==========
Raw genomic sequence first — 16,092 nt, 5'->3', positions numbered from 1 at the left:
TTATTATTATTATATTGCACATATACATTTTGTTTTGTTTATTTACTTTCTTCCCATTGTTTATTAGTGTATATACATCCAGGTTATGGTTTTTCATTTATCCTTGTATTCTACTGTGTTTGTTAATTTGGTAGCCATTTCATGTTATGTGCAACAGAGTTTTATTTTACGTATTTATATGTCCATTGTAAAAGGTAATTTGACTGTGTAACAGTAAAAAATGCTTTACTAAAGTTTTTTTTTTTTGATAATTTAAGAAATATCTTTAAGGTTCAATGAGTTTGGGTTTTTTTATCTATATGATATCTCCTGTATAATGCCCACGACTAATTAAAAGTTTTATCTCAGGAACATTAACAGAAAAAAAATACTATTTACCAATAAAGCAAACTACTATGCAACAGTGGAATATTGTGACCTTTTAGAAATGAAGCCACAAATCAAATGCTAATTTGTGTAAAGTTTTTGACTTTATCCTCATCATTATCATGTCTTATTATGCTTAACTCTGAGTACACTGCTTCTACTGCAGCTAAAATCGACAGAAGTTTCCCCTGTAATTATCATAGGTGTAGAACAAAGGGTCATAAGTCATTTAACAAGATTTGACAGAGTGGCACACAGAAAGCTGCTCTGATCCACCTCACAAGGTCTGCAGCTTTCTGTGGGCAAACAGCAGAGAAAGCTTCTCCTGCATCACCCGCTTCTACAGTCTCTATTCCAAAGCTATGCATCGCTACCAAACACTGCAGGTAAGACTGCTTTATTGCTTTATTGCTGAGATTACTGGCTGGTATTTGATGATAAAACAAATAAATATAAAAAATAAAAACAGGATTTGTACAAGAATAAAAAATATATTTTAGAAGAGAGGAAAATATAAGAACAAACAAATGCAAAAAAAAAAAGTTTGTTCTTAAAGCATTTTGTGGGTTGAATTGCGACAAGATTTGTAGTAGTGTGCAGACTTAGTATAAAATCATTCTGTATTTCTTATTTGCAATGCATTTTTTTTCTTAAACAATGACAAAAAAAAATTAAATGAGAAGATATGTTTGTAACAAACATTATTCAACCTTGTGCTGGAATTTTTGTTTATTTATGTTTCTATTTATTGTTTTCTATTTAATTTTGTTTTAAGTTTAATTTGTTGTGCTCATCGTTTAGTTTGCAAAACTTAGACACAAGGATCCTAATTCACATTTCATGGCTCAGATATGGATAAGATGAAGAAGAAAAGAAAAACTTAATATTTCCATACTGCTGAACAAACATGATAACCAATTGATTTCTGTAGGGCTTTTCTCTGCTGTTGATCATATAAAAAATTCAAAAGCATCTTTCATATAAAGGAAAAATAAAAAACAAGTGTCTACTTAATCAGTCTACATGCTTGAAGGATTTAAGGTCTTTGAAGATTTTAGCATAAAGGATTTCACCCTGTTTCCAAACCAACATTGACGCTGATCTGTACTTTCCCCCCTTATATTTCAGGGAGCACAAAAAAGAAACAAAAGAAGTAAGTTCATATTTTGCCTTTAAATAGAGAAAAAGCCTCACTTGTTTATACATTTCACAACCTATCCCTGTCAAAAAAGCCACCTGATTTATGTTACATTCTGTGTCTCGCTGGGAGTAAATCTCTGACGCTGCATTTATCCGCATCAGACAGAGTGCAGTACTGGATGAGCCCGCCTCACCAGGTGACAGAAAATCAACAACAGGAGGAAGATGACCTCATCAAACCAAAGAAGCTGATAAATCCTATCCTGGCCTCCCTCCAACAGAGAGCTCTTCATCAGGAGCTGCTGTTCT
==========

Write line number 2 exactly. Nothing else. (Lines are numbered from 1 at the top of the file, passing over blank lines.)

TTATTATTATTATATTGCACATATACATTTTGTTTTGTTTATTTACTTTCTTCCCATTGTTTATTAGTGTATATACATCCAGGTTATGGTTTTTCATTTATCCTTGTATTCTACTGTGTTTGTTAATTTGGTAGCCATTTCATGTTATGTGCAACAGAGTTTTATTTTACGTATTTATATGTCCATTGTAAAAGGTAATTTGACTGTGTAACAGTAAAAAATGCTTTACTAAAGTTTTTTTTTTTTGATAATTTAAGAAATATCTTTAAGGTTCAATGAGTTTGGGTTTTTTTATCTATATGATATCTCCTGTATAATGCCCACGACTAATTAAAAGTTTTATCTCAGGAACATTAACAGAAAAAAAATACTATTTACCAATAAAGCAAACTACTATGCAACAGTGGAATATTGTGACCTTTTAGAAATGAAGCCACAAATCAAATGCTAATTTGTGTAAAGTTTTTGACTTTATCCTCATCATTATCATGTCTTATTATGCTTAACTCTGAGTACACTGCTTCTACTGCAGCTAAAATCGACAGAAGTTTCCCCTGTAATTATCATAGGTGTAGAACAAAGGGTCATAAGTCATTTAACAAGATTTGACAGAGTGGCACACAGAAAGCTGCTCTGATCCACCTCACAAGGTCTGCAGCTTTCTGTGGGCAAACAGCAGAGAAAGCTTCTCCTGCATCACCCGCTTCTACAGTCTCTATTCCAAAGCTATGCATCGCTACCAAACACTGCAGGTAAGACTGCTTTATTGCTTTATTGCTGAGATTACTGGCTGGTATTTGATGATAAAACAAATAAATATAAAAAATAAAAACAGGATTTGTACAAGAATAAAAAATATATTTTAGAAGAGAGGAAAATATAAGAACAAACAAATGCAAAAAAAAAAAGTTTGTTCTTAAAGCATTTTGTGGGTTGAATTGCGACAAGATTTGTAGTAGTGTGCAGACTTAGTATAAAATCATTCTGTATTTCTTATTTGCAATGCATTTTTTTTCTTAAACAATGACAAAAAAAAATTAAATGAGAAGATATGTTTGTAACAAACATTATTCAACCTTGTGCTGGAATTTTTGTTTATTTATGTTTCTATTTATTGTTTTCTATTTAATTTTGTTTTAAGTTTAATTTGTTGTGCTCATCGTTTAGTTTGCAAAACTTAGACACAAGGATCCTAATTCACATTTCATGGCTCAGATATGGATAAGATGAAGAAGAAAAGAAAAACTTAATATTTCCATACTGCTGAACAAACATGATAACCAATTGATTTCTGTAGGGCTTTTCTCTGCTGTTGATCATATAAAAAATTCAAAAGCATCTTTCATATAAAGGAAAAATAAAAAACAAGTGTCTACTTAATCAGTCTACATGCTTGAAGGATTTAAGGTCTTTGAAGATTTTAGCATAAAGGATTTCACCCTGTTTCCAAACCAACATTGACGCTGATCTGTACTTTCCCCCCTTATATTTCAGGGAGCACAAAAAAGAAACAAAAGAAGTAAGTTCATATTTTGCCTTTAAATAGAGAAAAAGCCTCACTTGTTTATACATTTCACAACCTATCCCTGTCAAAAAAGCCACCTGATTTATGTTACATTCTGTGTCTCGCTGGGAGTAAATCTCTGACGCTGCATTTATCCGCATCAGACAGAGTGCAGTACTGGATGAGCCCGCCTCACCAGGTGACAGAAAATCAACAACAGGAGGAAGATGACCTCATCAAACCAAAGAAGCTGATAAATCCTATCCTGGCCTCCCTCCAACAGAGAGCTCTTCATCAGGAGCTGCTGTTCT